Not every Irish migrant can design the White House, or have their descendents serve in it. Bad Bridget tells the lesser-known stories of the Irish women who failed to live their American Dream.

The story of Irish migration to America has often been told as one of success. The image of the Irish migrant from humble origins who achieves stateside greatness, all while maintaining their grá for home, looms large in our popular imagination.

This is only one side of the story.

Bad Bridget aims to recover the lives of deviant Irish women who travelled to America and Canada during the nineteenth and early twentieth century, with a focus on New York, Boston, and Toronto. This work is timely, complementing the recent appetite to hear the voices of Irish women previously silenced by institutions and a culture of shame. Elaine Farrell & Leanne McCormick's new book provides an extension to this area of history as, for a number of these women, foreign shores actually appeared as respite from the restrictions and judgements they suffered at home in Ireland.

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Listen: Bad Bridget - Elaine Farrell & Leanne McCormick talk to Ryan Tubridy

The Bad Bridget Project is not a newcomer to Irish diaspora history. The project, created by Ulster-based historians Farrell & McCormick, has already produced an exhibition and a podcast, making this publication the latest way to access their research. For fans of the podcast, some figures explored in the book might even be familiar, such as the gruesome story of Mary Farmer.

The book opens with the case of Delia Jones, a Mayo native from a large family, who travelled to America at around fifteen years old. Despite having moved through various employments, Delia would go on to appear in court at least fourteen times by the time she was thirty for offences such as prostitution and drunkenness. Delia's story is replicated throughout the book, as Irish women fell on the wrong side of the law for a wide variety of reasons.

This book not only shows Farrell and McCormick's dedication to original historical research, but also their respect for the women they studied as complex individuals who were often placed in difficult situations.

During the early 1860s in New York, the female prison population comprised of 86 per cent Irish women, showing that Delia was certainly not the only Bad Bridget. Each chapter is dedicated to exploring a different criminal offence or theme, and focuses on one primary case study. The chapters converge to produce a detailed account of the underbelly of Irish migration, assisted by the inclusion of mugshots, contemporary illustrations, and photographs.

The breadth of research evident in the book is commendable with each footnote corresponding to original source material or current historical works. Almost every woman mentioned is worthy of her own chapter or even her own novel (Alias Grace by Margaret Atwood was inspired by a Bad Bridget!) However, one small casualty of such voluminous material is that many stories are reduced to a limited number of lines within a wider chapter. A particularly important decision made is the privileging of the women's own voices. In drawing from the archives of various prisons, newspapers, and institutions, the Bad Bridgets are allowed to speak for themselves.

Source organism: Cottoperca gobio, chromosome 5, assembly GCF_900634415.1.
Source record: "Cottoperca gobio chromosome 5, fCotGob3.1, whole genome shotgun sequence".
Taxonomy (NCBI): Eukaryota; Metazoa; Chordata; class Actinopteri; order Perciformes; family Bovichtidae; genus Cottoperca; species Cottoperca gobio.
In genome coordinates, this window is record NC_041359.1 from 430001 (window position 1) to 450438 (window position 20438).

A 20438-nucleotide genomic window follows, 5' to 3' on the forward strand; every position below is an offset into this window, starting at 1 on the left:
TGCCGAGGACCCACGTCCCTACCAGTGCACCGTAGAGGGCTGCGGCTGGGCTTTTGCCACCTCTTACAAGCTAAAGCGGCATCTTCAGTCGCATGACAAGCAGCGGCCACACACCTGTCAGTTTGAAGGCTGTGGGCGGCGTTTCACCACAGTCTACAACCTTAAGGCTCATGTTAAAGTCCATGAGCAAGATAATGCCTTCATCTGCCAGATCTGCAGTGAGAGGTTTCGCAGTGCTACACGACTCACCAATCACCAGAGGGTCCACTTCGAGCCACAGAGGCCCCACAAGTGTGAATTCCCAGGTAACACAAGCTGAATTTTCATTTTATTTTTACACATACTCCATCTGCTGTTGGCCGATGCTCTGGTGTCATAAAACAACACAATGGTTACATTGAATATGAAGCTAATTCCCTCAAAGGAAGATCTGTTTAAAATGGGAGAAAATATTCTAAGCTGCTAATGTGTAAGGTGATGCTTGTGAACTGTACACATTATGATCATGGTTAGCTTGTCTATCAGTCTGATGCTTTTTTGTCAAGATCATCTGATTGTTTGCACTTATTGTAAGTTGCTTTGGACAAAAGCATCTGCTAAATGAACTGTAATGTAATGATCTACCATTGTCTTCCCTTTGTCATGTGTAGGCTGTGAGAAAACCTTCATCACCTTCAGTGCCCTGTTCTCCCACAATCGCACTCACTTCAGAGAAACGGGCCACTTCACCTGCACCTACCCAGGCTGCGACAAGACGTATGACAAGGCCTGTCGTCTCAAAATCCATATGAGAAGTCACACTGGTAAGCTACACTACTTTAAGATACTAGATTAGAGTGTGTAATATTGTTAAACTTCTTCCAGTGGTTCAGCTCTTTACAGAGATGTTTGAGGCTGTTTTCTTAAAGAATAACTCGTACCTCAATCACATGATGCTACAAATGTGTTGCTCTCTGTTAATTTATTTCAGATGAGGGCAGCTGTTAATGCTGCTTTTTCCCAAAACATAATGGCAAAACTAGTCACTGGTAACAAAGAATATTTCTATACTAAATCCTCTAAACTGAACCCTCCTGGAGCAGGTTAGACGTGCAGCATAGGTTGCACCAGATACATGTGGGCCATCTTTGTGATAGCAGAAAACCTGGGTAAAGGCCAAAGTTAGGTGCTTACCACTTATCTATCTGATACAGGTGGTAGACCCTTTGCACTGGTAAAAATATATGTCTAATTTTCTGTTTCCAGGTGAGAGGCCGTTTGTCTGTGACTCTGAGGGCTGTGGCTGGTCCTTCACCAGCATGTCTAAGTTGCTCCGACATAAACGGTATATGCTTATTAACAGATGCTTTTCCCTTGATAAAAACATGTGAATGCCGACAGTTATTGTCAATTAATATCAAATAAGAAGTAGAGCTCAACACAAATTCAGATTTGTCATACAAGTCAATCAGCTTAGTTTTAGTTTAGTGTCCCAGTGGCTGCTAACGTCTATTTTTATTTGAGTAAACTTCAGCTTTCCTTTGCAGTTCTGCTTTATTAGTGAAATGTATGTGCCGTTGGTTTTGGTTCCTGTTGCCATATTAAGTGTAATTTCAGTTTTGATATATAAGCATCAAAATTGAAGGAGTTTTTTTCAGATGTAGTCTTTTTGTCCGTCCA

Bad Bridget authors Elaine Farrell and Leanne McCormick (Pic: Lauren Martin)

This book not only shows Farrell and McCormick's dedication to original historical research, but also their respect for the women they studied as complex individuals who were often placed in difficult situations. Bad Bridget engages with broader discussions on Irish migration and gender history through the book's case studies. Ideas of morality, sexuality, respectability, race, and mental health which were held by the contemporaries of the Bad Bridgets are introduced in an accessible way.

The researchers assist the reader in navigating these sensibilities which are often very foreign to our own. One chapter in particular where Farrell and McCormick excel in conveying this world of Bad Bridget is on unmarried motherhood. There is considered representation of the desolation of young women who viewed dangerous abortions, child abandonment, or infanticide as preferable to the shame and guilt of being an unmarried mother. This chapter also epitomises the integrity of the book as a work of sensitive depiction, rather than a sensationalist true crime piece.

Many of these women, save a number of exceptions, were left with limited options through their poverty and often resorted to criminal activities to get by, or to find relief from their situation in life. Bad Bridget contains numerous stories that are funny, intriguing, or borderline incredulous, but many also present a harrowing reality of societal failure and desperation. Bad Bridget serves as an accessible, fascinating, and emotional way to learn about the Irish women who left our shores in search of a better life… but never found one.

Bad Bridget: Crime, Mayhem and the Lives of Irish Emigrant Women is published by Sandycove - read an extract here.